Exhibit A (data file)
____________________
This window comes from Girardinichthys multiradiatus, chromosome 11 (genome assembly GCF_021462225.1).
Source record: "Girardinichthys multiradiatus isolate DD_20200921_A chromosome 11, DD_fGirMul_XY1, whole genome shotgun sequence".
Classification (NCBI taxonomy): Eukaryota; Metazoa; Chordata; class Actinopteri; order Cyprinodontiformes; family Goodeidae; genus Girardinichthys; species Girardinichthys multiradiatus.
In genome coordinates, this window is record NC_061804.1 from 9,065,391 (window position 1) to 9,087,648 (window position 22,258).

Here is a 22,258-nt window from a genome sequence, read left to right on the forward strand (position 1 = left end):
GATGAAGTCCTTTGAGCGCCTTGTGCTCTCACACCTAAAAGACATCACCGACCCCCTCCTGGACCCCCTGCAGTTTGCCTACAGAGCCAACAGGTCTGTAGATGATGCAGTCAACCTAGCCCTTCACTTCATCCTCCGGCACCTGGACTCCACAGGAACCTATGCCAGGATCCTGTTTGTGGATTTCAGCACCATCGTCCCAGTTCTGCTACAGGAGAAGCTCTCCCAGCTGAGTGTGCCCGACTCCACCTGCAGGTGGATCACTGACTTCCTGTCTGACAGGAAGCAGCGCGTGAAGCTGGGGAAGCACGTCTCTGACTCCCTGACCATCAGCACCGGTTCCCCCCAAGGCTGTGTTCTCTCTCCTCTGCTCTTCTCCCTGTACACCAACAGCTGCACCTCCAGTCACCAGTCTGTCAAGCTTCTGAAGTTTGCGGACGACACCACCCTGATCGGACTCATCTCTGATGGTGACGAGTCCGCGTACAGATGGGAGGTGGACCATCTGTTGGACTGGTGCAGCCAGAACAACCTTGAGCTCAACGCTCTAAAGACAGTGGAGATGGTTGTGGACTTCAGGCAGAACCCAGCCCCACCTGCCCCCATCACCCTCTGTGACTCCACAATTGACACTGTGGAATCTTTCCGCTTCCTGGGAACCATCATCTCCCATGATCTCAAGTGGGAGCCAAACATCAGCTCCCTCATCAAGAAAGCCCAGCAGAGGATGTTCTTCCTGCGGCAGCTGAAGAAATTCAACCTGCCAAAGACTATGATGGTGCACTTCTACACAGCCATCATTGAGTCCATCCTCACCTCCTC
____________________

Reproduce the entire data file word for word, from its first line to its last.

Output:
This window comes from Girardinichthys multiradiatus, chromosome 11 (genome assembly GCF_021462225.1).
Source record: "Girardinichthys multiradiatus isolate DD_20200921_A chromosome 11, DD_fGirMul_XY1, whole genome shotgun sequence".
Classification (NCBI taxonomy): Eukaryota; Metazoa; Chordata; class Actinopteri; order Cyprinodontiformes; family Goodeidae; genus Girardinichthys; species Girardinichthys multiradiatus.
In genome coordinates, this window is record NC_061804.1 from 9,065,391 (window position 1) to 9,087,648 (window position 22,258).

Here is a 22,258-nt window from a genome sequence, read left to right on the forward strand (position 1 = left end):
GATGAAGTCCTTTGAGCGCCTTGTGCTCTCACACCTAAAAGACATCACCGACCCCCTCCTGGACCCCCTGCAGTTTGCCTACAGAGCCAACAGGTCTGTAGATGATGCAGTCAACCTAGCCCTTCACTTCATCCTCCGGCACCTGGACTCCACAGGAACCTATGCCAGGATCCTGTTTGTGGATTTCAGCACCATCGTCCCAGTTCTGCTACAGGAGAAGCTCTCCCAGCTGAGTGTGCCCGACTCCACCTGCAGGTGGATCACTGACTTCCTGTCTGACAGGAAGCAGCGCGTGAAGCTGGGGAAGCACGTCTCTGACTCCCTGACCATCAGCACCGGTTCCCCCCAAGGCTGTGTTCTCTCTCCTCTGCTCTTCTCCCTGTACACCAACAGCTGCACCTCCAGTCACCAGTCTGTCAAGCTTCTGAAGTTTGCGGACGACACCACCCTGATCGGACTCATCTCTGATGGTGACGAGTCCGCGTACAGATGGGAGGTGGACCATCTGTTGGACTGGTGCAGCCAGAACAACCTTGAGCTCAACGCTCTAAAGACAGTGGAGATGGTTGTGGACTTCAGGCAGAACCCAGCCCCACCTGCCCCCATCACCCTCTGTGACTCCACAATTGACACTGTGGAATCTTTCCGCTTCCTGGGAACCATCATCTCCCATGATCTCAAGTGGGAGCCAAACATCAGCTCCCTCATCAAGAAAGCCCAGCAGAGGATGTTCTTCCTGCGGCAGCTGAAGAAATTCAACCTGCCAAAGACTATGATGGTGCACTTCTACACAGCCATCATTGAGTCCATCCTCACCTCCTC